Course Outline

COU362 Counselling Development and Supervision 2

Course Coordinator:Kelly Thomson ( School:School of Law and Society

2023Semester 1

UniSC Sunshine Coast

UniSC Moreton Bay

Blended learning Most of your course is on campus but you may be able to do some components of this course online.

Please go to for up to date information on the
teaching sessions and campuses where this course is usually offered.

What is this course about?


This course extends on the personal exploration of counselling values, theories, knowledge and skills and their integration into further practice in a safe, supportive and supervised setting, which will include clinical practice supervision.  In preparation for practice, you will identify and develop further skills appropriate to core theoretical approaches in counselling and supervision to enable you to describe, analyse and utilise these skills on placement. Counselling methods continue to be experienced, knowledge and theories continue to be applied, and further skills developed. This course has a focus on assuring your skills as a reflective practitioner, and peer mentor.

How will this course be delivered?

Activity Hours Beginning Week Frequency
Blended learning
Learning materials – Learning materials embedded online in the LMS, designed to introduce the learning objectives each week via diverse activities, including journal readings, videos, class collaboration discussions. 1hr Week 1 13 times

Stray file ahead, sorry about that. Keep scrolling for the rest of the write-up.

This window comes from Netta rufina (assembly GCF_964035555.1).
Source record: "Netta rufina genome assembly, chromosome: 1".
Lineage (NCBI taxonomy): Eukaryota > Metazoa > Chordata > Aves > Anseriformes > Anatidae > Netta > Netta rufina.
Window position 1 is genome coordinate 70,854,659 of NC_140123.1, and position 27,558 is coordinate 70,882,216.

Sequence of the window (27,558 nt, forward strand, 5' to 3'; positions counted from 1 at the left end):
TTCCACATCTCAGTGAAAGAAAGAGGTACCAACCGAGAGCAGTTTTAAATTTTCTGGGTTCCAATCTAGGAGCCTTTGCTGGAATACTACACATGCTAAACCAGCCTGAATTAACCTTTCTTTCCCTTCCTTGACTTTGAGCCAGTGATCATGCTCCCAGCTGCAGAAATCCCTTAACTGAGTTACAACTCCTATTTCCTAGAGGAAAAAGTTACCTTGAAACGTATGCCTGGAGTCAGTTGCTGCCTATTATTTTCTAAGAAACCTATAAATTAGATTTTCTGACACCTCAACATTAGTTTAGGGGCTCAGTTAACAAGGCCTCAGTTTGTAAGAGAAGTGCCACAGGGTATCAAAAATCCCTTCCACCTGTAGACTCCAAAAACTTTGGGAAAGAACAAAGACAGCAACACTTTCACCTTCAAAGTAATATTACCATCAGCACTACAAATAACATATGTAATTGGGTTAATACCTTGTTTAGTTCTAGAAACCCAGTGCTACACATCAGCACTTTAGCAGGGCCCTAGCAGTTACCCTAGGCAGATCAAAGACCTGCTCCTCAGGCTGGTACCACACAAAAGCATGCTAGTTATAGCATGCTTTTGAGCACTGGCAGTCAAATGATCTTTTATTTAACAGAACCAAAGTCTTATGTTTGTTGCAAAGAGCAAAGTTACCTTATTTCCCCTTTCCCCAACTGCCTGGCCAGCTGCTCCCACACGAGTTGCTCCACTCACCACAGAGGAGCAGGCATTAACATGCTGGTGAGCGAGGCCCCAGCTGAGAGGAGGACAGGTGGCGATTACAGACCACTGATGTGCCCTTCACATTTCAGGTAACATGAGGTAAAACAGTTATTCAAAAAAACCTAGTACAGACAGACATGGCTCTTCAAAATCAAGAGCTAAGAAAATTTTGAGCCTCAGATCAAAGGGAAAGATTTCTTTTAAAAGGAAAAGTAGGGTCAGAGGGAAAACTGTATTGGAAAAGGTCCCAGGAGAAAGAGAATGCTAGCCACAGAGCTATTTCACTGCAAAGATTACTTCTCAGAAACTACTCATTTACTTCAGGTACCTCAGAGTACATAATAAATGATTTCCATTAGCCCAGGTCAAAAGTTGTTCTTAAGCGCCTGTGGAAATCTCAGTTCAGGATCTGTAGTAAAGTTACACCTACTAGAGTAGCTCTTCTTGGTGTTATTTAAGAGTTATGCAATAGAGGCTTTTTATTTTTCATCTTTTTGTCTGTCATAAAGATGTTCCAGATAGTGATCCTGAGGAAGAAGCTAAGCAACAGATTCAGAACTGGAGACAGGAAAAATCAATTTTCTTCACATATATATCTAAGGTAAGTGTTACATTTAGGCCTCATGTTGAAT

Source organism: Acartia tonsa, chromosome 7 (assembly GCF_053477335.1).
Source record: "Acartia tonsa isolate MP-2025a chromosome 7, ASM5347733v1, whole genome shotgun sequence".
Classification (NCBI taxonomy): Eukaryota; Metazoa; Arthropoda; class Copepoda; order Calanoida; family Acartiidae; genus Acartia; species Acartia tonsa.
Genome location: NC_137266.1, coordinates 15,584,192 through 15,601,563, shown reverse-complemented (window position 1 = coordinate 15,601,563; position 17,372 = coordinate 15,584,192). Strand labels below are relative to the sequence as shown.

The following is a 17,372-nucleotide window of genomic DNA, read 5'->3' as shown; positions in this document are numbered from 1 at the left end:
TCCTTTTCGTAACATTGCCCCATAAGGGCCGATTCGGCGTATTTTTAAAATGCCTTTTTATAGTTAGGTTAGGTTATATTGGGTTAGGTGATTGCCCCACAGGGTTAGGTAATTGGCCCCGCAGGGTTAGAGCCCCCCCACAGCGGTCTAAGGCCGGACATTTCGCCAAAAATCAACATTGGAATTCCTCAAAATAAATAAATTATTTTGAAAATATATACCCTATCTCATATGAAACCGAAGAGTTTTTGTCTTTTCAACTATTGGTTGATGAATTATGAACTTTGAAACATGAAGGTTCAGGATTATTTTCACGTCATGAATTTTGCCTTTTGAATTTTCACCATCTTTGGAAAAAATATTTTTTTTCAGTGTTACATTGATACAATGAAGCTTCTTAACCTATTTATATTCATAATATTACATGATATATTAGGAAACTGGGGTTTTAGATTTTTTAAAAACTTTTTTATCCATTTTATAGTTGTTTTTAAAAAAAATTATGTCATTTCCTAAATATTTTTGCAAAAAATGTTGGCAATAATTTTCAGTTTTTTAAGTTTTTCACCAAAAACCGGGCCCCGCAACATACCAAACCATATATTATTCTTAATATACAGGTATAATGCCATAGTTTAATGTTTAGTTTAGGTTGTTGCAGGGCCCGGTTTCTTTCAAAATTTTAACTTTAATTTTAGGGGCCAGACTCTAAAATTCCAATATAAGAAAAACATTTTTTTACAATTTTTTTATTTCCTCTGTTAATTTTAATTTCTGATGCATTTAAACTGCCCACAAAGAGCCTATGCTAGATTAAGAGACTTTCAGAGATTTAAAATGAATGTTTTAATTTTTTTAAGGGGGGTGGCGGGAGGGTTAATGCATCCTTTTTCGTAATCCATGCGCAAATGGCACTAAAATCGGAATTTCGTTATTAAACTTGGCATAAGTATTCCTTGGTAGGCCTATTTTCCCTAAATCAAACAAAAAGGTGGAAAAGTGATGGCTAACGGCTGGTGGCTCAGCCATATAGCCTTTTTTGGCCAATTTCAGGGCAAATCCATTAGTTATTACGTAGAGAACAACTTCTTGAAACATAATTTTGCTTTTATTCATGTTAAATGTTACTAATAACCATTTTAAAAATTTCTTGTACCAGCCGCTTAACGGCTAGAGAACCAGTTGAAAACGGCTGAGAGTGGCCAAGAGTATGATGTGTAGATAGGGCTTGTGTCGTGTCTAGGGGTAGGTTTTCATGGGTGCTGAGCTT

Tutorial/Workshop 1 – On campus tutorial, aimed at putting knowledge and skills into practice in a safe space; group supervision; peer mentorship opportunities 2hrs Week 1 13 times

Course Topics

  • 5 stage interview structure
  • Cultural competence
  • Window of tolerance
  • Getting the most out of clinical supervision
  • Case conceptualisation
  • Mental Status Examinations
  • Window of tolerance
  • e-therapy
  • Presenting client issues
  • Suicide and Self Harm risk assesssment
  • Self care

What level is this course?

300 Level (Graduate)

Demonstrating coherence and breadth or depth of knowledge and skills. Independent application of knowledge and skills in unfamiliar contexts. Meeting professional requirements and AQF descriptors for the degree. May require pre-requisites where discipline specific introductory or developing knowledge or skills is necessary. Normally undertaken in the third or fourth full-time study year of an undergraduate program.

What is the unit value of this course?

12 units

How does this course contribute to my learning?

Course Learning Outcomes On successful completion of this course, you should be able to... Graduate Qualities Completing these tasks successfully will contribute to you becoming...
1 Extend on beginning skills in developing a critically reflective practice by reflecting on skills learnt as a result of the 2 x practicums that were outside of the curriculum Knowledgeable